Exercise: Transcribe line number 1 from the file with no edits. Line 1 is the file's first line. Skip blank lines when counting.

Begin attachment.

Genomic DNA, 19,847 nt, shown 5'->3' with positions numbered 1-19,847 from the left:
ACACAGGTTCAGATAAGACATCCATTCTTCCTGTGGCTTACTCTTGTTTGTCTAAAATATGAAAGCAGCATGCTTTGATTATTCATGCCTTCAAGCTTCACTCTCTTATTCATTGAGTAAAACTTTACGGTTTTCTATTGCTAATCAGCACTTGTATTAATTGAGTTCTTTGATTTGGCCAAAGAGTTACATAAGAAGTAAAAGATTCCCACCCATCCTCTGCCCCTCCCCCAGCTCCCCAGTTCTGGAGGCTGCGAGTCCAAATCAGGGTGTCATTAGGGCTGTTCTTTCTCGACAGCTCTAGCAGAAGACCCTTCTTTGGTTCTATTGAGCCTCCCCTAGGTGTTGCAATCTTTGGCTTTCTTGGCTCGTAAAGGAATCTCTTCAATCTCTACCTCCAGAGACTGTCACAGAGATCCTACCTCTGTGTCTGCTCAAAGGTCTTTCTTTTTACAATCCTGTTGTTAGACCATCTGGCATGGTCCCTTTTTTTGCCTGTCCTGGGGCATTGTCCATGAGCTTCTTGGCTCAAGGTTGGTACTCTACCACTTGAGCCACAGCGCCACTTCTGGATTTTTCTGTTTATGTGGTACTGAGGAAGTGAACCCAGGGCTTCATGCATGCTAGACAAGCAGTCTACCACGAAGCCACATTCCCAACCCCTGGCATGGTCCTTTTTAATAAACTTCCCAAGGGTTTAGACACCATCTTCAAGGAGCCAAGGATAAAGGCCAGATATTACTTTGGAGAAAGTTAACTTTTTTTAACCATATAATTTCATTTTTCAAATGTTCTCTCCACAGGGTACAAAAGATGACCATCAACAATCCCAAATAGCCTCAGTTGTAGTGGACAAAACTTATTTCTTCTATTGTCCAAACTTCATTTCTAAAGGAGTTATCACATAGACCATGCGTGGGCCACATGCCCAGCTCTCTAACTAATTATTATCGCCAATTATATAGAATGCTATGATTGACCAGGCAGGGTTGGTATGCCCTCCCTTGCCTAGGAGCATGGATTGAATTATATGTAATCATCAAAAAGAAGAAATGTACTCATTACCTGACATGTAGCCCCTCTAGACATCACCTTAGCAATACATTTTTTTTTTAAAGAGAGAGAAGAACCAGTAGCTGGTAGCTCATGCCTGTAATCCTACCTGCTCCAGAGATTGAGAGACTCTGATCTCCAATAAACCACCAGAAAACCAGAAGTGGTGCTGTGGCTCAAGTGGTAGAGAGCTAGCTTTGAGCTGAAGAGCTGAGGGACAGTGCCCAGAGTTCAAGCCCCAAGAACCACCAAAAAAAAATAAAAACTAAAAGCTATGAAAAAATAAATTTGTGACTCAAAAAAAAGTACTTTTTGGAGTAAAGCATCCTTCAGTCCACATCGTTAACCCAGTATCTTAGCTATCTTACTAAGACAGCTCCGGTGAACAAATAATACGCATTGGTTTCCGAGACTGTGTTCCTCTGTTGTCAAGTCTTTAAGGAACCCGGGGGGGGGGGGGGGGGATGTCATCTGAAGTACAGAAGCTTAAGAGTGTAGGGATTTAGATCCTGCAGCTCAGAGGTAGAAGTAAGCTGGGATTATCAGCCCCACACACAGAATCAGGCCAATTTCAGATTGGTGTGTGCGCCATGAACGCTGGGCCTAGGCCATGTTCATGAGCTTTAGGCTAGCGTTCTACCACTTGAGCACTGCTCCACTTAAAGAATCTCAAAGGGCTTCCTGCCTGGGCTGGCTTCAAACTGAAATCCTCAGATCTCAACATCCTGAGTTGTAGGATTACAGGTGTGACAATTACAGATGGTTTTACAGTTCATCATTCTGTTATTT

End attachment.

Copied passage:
Genomic DNA, 19,847 nt, shown 5'->3' with positions numbered 1-19,847 from the left: